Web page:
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Dec 19, 2018

Don't Be Afraid To Ask


Giles O'Halloran believes there is an imbalance in the ratio of questions asked by interviewers and interviewees, and encourages you to go into your next encounter with a recruiter armed with your own list of questions...

While the idea of an interview is two or more parties sharing discussions, ideas and insights in order to come to a decision about possible next steps, most interviews and interviewers seem to focus more on the potential employee. More often than not, interviews are 70-80% focused on the individual, leaving 20-30% of the time allowed for the potential employee to ask questions about the role, the organisation, the culture.

As an HR and recruitment professional, I think this is wrong and therefore want to provide you with some ideas to consider during the interview process.

Always go into an interview with some prepared questions. You may be able to remember these but don't be scared to go in with a smart notepad and pen prepared with your questions or comments for discussion. The interview is a two way process and a meeting of minds, so why should you not be armed with the same tools as an interviewer?

When the interview opens, establish whether you can ask questions at any time. Things may be discussed that you want clarified or expanded upon so do not hesitate to put a question back to your interviewer. Framing the question and timing it appropriately could allow you to glean more information to help make an informed decision about the work, opportunity, company and people.

Always take the opportunity to ask about the interview and assessment process - how many stages? who participates? what is assessed? time-frames? Not only does this show you are interested and want to prepare for next steps, but it also gives you a good idea of how long the process may last or who is involved.

Do not be scared to ask why they interview, assess or select in a certain way. Finding out more about the criteria they use in an open manner might give you a better feel for the kinds of things they are looking for in the successful candidate, so you can then tailor your approach and sell yourself more effectively.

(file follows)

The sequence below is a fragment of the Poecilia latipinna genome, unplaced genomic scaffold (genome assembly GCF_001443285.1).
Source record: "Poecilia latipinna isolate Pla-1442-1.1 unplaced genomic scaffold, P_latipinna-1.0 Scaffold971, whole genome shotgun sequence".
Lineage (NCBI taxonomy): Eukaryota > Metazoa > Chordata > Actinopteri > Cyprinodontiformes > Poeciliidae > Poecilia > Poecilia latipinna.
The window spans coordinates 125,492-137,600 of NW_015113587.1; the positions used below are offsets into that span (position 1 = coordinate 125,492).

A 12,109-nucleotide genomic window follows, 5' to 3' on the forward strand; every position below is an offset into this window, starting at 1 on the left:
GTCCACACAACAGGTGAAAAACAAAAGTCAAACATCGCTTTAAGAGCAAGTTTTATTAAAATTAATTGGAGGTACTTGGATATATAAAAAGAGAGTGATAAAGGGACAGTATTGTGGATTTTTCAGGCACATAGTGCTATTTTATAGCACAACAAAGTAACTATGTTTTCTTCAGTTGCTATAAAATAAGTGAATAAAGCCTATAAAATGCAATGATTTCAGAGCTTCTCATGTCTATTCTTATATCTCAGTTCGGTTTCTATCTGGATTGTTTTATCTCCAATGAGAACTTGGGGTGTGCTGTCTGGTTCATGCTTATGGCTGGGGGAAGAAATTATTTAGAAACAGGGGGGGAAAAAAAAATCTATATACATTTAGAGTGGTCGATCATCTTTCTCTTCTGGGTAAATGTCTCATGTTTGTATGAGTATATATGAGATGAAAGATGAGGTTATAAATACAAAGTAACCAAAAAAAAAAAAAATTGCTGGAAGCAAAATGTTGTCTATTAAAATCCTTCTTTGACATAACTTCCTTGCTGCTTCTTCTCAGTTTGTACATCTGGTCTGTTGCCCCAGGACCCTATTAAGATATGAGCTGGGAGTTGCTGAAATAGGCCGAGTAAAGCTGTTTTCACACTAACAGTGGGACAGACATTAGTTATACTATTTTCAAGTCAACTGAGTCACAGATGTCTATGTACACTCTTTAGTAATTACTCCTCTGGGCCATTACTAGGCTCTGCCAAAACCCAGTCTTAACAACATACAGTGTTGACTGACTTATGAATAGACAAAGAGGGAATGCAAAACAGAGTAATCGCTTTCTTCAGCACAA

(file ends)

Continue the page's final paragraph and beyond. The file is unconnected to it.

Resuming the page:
Most people will go into an interview with some idea of what the remuneration package will look like but rarely do they scratch below the surface at this stage. Discussing the package is considered a taboo subject by some, but being open and setting expectations in a polite and professional manner only helps both sides in the process.

Some interviewers will ask the clichéd question ‘where do you see yourself in five or ten years?’ By all means answer sensibly regarding aspirations - it is good to set expectations - but why not ask the interviewer where they see the role going or whether they can give examples of people who have developed during that time.

When you do ask questions why not follow up by asking them to provide an example of what they mean or that illustrate what they have said. It is something an interviewer will do in order to validate your experience, so why not turn the tables in a proactive and professional way?

As the interview draws go a close you will almost certainly be asked if you have any final questions. Don't be afraid to enquire whether they need you to expand on anything, how they feel you have performed, or even how you compare with other candidates for the role. This creates a further opportunity for you to sell yourself and to remedy any mistakes you may have made.

About The Author

Giles O'Halloran is an experienced HR and Recruitment professional who works as a freelance consultant, strategist, writer and coach. He also spent 12 years as a reservist with the UK's Reserve Forces, serving first with the TA and later with the RAuxAF. Giles is passionate about technology, the value of networks and the future of work.

go2gilesohalloran@gmail.com
https://twitter.com/GilesOHalloran
www.linkedin.com/in/giles-o-halloran

 

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